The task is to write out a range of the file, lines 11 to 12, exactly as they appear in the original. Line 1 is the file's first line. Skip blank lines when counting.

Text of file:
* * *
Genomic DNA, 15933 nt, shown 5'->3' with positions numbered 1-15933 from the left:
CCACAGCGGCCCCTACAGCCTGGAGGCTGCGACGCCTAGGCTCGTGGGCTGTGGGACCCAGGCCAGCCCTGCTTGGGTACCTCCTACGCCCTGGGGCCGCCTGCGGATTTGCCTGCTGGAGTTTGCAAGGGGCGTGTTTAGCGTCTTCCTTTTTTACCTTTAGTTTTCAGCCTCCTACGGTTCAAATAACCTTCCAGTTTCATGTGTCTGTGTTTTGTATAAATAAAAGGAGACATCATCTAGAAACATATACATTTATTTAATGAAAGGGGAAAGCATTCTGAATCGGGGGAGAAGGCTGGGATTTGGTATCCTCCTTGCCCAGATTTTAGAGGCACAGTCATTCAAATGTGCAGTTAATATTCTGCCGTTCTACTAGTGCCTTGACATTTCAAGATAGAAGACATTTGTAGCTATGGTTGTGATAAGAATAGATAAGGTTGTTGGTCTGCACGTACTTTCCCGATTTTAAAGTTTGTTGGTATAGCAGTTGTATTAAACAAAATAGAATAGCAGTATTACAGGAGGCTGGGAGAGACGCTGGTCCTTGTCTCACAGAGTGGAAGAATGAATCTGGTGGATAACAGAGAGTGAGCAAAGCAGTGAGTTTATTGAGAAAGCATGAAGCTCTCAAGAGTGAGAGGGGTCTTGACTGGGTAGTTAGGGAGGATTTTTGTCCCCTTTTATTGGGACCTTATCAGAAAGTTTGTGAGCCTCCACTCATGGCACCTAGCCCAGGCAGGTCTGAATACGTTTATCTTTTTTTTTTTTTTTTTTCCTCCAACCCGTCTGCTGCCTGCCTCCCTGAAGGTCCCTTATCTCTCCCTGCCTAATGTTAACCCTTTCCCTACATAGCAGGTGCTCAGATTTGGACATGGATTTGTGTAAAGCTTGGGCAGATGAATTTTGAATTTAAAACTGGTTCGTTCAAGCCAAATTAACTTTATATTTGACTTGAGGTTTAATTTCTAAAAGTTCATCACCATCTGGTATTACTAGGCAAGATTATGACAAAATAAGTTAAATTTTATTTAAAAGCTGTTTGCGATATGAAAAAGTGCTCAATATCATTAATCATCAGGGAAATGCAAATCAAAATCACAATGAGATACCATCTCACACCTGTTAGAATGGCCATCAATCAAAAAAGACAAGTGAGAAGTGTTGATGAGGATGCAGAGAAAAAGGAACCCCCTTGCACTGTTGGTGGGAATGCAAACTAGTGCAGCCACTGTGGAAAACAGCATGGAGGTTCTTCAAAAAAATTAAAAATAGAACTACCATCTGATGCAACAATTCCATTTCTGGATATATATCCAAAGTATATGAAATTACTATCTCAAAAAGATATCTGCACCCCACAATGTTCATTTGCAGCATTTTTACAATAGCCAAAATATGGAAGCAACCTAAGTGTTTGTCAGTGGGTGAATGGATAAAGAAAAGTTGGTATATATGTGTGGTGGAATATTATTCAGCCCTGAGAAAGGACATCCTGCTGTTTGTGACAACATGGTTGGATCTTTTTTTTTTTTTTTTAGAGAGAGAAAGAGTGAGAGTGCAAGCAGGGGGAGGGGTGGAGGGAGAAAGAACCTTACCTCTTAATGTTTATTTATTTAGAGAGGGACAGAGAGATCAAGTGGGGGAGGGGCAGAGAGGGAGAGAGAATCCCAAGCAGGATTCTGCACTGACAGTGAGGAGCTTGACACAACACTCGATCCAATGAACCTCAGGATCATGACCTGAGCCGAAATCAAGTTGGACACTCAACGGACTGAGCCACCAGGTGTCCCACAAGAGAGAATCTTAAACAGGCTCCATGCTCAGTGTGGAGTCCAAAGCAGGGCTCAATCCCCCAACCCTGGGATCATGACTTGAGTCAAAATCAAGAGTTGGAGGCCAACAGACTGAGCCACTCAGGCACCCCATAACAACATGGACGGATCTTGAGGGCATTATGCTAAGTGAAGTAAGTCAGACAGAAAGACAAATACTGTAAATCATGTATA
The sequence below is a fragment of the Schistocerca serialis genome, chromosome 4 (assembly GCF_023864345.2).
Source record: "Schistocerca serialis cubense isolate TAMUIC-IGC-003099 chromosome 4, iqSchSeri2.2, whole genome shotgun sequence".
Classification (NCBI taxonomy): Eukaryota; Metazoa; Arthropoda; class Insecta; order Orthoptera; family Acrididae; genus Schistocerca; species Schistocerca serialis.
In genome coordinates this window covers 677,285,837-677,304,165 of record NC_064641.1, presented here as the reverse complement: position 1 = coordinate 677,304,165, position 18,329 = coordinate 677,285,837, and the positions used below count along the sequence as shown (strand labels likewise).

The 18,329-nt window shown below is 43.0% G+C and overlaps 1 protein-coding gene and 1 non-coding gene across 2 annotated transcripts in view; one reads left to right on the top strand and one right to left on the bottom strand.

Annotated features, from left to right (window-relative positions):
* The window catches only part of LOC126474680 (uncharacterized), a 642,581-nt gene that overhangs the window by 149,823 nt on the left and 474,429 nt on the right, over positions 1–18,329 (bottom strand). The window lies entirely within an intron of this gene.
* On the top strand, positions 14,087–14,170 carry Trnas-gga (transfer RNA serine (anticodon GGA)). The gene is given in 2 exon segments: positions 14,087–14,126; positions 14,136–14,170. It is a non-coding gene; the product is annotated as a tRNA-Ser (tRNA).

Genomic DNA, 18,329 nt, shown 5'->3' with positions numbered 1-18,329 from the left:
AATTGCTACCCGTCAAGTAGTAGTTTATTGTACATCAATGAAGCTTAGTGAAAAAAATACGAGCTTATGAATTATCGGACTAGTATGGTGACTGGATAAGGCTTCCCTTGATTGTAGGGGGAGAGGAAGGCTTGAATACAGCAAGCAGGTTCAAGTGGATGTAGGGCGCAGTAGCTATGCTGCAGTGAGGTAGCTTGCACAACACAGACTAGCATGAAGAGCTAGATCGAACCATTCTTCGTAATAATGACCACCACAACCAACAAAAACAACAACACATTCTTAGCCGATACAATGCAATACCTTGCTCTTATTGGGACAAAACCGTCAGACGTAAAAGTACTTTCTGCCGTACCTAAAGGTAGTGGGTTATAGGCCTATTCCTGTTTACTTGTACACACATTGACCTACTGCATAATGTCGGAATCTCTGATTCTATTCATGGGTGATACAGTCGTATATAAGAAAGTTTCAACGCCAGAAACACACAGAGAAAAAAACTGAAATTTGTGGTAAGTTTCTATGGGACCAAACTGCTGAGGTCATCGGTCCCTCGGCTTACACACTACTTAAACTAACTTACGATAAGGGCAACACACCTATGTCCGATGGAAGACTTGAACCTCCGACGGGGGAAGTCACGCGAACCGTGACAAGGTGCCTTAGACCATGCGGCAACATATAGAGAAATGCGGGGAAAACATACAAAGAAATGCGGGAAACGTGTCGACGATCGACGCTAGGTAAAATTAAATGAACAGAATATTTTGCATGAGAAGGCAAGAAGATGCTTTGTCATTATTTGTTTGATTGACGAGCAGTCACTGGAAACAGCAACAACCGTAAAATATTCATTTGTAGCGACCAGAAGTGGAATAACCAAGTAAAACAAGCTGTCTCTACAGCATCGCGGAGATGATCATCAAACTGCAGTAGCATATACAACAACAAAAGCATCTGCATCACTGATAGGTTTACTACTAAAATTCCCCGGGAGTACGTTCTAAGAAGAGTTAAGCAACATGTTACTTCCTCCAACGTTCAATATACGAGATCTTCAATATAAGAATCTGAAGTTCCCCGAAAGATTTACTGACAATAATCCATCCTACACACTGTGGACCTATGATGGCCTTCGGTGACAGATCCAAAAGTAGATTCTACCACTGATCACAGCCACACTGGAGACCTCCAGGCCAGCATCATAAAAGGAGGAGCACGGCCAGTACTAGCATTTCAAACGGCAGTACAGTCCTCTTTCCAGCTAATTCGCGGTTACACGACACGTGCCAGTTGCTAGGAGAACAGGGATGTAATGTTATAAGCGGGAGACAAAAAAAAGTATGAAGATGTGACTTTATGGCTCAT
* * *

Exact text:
Genomic DNA, 18,329 nt, shown 5'->3' with positions numbered 1-18,329 from the left:
AATTGCTACCCGTCAAGTAGTAGTTTATTGTACATCAATGAAGCTTAGTGAAAAAAATACGAGCTTATGAATTATCGGACTAGTATGGTGACTGGATAAGGCTTCCCTTGATTGTAGGGGGAGAGGAAGGCTTGAATACAGCAAGCAGGTTCAAGTGGATGTAGGGCGCAGTAGCTATGCTGCAGTGAGGTAGCTTGCACAACACAGACTAGCATGAAGAGCTAGATCGAACCATTCTTCGTAATAATGACCACCACAACCAACAAAAACAACAACACATTCTTAGCCGATACAATGCAATACCTTGCTCTTATTGGGACAAAACCGTCAGACGTAAAAGTACTTTCTGCCGTACCTAAAGGTAGTGGGTTATAGGCCTATTCCTGTTTACTTGTACACACATTGACCTACTGCATAATGTCGGAATCTCTGATTCTATTCATGGGTGATACAGTCGTATATAAGAAAGTTTCAACGCCAGAAACACACAGAGAAAAAAACTGAAATTTGTGGTAAGTTTCTATGGGACCAAACTGCTGAGGTCATCGGTCCCTCGGCTTACACACTACTTAAACTAACTTACGATAAGGGCAACACACCTATGTCCGATGGAAGACTTGAACCTCCGACGGGGGAAGTCACGCGAACCGTGACAAGGTGCCTTAGACCATGCGGCAACATATAGAGAAATGCGGGGAAAACATACAAAGAAATGCGGGAAACGTGTCGACGATCGACGCTAGGTAAAATTAAATGAACAGAATATTTTGCATGAGAAGGCAAGAAGATGCTTTGTCATTATTTGTTTGATTGACGAGCAGTCACTGGAAACAGCAACAACCGTAAAATATTCATTTGTAGCGACCAGAAGTGGAATAACCAAGTAAAACAAGCTGTCTCTACAGCATCGCGGAGATGATCATCAAACTGCAGTAGCATATACAACAACAAAAGCATCTGCATCACTGATAGGTTTACTACTAAAATTCCCCGGGAGTACGTTCTAAGAAGAGTTAAGCAACATGTTACTTCCTCCAACGTTCAATATACGAGATCTTCAATATAAGAATCTGAAGTTCCCCGAAAGATTTACTGACAATAATCCATCCTACACACTGTGGACCTATGATGGCCTTCGGTGACAGATCCAAAAGTAGATTCTACCACTGATCACAGCCACACTGGAGACCTCCAGGCCAGCATCATAAAAGGAGGAGCACGGCCAGTACTAGCATTTCAAACGGCAGTACAGTCCTCTTTCCAGCTAATTCGCGGTTACACGACACGTGCCAGTTGCTAGGAGAACAGGGATGTAATGTTATAAGCGGGAGACAAAAAAAAGTATGAAGATGTGACTTTATGGCTCAT